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There are many approaches to making art, and each artist has his or her personal philosophy and process from concept to conclusion. These approaches tend, with some small variation, to be common to all arts disciplines. Thus a painter may take a similar approach to making art as does a musician or a novelist with only small adjustments to suit the discipline and media in play.

As an artist who works across disciplines and who knows other artists in every discipline, I thought it might be interesting to describe my own process when creating. To make this more specific, and because I’ve been thinking about this recently, I’ll describe specifically my process in creating works for spoken word performance with music. I’ll begin with a definition of what is perhaps the core of my process.

“Every one of [Bob MacKenzie‘s] performances is a happening.” – Richard Gold, painter

“A happening is a performance, event or situation meant to be considered art, usually as performance art. Happenings occur anywhere and are often multi-disciplinary, with a nonlinear narrative and the active participation of the audience. Key elements of happenings are planned but artists sometimes retain room for improvisation.” – http://en.wikipedia.org/wiki/Happening

While my process may not be common in the mainstream, it does fall within a set of long-term traditions which may be applied to all the arts disciplines within which I work. I’ll start with a bit of history. For half a century, I’ve been performing words, mostly poetry, with music. In doing so, I place myself in a tradition that predates the written or printed word, one that began as soon as humans gained the ability to speak and has existed in all cultures ever since. Even in the most ancient times, spoken word was accompanied by makeshift musical instruments and responsive chants. This was the way that news, faith, and so much else was communicated in any one place and across distance and time.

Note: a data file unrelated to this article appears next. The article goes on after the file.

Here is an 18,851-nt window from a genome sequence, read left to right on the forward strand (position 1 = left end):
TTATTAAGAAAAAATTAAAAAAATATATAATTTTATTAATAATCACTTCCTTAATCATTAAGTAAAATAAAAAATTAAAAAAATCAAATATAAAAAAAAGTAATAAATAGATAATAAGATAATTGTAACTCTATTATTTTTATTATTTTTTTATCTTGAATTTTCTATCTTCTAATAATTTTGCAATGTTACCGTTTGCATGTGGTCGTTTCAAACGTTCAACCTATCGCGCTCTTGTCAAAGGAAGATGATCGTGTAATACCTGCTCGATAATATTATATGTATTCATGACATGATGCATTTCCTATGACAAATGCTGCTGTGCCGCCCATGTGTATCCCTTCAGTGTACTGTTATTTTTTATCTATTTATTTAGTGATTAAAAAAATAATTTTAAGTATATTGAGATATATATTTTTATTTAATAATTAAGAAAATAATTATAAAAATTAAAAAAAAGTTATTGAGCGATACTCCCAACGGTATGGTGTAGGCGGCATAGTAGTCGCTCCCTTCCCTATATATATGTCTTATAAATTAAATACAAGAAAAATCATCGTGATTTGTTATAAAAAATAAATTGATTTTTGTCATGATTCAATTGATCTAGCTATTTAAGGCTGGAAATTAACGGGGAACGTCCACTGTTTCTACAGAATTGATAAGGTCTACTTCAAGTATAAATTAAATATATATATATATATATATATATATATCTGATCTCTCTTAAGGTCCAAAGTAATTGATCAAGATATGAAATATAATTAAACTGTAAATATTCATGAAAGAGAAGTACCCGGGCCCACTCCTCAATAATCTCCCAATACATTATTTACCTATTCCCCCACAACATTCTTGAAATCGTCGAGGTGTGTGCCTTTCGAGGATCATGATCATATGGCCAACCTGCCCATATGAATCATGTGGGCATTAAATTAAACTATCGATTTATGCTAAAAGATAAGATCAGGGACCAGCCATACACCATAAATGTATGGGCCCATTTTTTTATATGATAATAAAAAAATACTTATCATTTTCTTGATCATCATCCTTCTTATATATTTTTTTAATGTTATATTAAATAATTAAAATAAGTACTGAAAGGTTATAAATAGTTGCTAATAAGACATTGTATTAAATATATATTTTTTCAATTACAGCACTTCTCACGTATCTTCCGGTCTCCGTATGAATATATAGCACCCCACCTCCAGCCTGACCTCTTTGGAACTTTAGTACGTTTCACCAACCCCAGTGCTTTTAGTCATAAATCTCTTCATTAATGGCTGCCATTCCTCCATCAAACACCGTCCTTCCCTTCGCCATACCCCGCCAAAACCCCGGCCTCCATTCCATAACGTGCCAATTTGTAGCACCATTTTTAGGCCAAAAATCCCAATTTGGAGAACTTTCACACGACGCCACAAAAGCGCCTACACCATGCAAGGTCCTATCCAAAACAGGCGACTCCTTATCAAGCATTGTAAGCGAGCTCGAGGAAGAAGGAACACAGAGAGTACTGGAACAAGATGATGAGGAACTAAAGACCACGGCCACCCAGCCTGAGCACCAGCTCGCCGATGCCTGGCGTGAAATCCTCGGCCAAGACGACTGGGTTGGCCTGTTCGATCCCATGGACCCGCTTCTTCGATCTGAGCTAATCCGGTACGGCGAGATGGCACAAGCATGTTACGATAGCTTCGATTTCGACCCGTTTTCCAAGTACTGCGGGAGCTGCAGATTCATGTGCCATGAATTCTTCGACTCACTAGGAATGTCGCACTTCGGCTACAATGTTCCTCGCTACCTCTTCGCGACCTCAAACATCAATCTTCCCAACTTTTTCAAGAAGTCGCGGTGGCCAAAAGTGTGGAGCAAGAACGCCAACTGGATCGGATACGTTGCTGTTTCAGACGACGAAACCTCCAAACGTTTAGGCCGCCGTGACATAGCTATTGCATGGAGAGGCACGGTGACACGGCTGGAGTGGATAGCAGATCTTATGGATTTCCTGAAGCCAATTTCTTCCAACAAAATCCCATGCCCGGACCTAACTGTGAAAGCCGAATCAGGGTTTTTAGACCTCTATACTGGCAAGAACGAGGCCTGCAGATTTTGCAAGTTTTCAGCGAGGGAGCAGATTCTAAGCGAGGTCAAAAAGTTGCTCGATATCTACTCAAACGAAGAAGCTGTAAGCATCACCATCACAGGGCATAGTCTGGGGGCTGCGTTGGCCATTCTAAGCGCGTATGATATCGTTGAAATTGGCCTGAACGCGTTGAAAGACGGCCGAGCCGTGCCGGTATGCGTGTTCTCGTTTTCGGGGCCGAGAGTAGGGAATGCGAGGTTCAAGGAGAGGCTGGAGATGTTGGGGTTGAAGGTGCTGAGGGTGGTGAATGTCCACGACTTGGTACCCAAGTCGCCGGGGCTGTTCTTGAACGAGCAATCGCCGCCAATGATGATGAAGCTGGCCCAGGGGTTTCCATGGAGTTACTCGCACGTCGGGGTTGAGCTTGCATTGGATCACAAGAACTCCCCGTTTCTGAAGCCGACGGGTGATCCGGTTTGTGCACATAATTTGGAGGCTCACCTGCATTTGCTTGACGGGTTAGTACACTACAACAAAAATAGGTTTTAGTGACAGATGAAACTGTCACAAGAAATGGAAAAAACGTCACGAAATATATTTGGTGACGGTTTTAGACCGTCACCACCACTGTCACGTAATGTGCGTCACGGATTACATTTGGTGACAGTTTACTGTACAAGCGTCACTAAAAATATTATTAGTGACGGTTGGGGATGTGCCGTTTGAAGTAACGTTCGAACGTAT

As soon as I discovered it during my mid-teens, I’ve loved the concept of art with minimal structure to restrict it. From birth, I lived with the art of my father, a professional photographer and musician, and my mother, a photo-colourist and sometime painter, so I already had a sense of the variation and spontaneity that can occur when making art. As a teen, I was enthralled by free verse, experimental music, visual art ranging from Pollock to Dali with many stops between, and especially The Happening (an art-form dating back to the mid-Fifties of the last century).

I quit high-school to become a writer. I polished and improved my poetry through some excellent writers’ workshops, the public library, and other resources available in the community. In the process, I began to attend readings in cafés, at festivals, and on the occasional university campus. Readers often presented their work with flat-affect, as though the words were enough. On paper they might have been. Read aloud with no emotion and little inflection, they were not.  My background in theatre, broadcasting, and music told me that poetry should not be read flat but performed.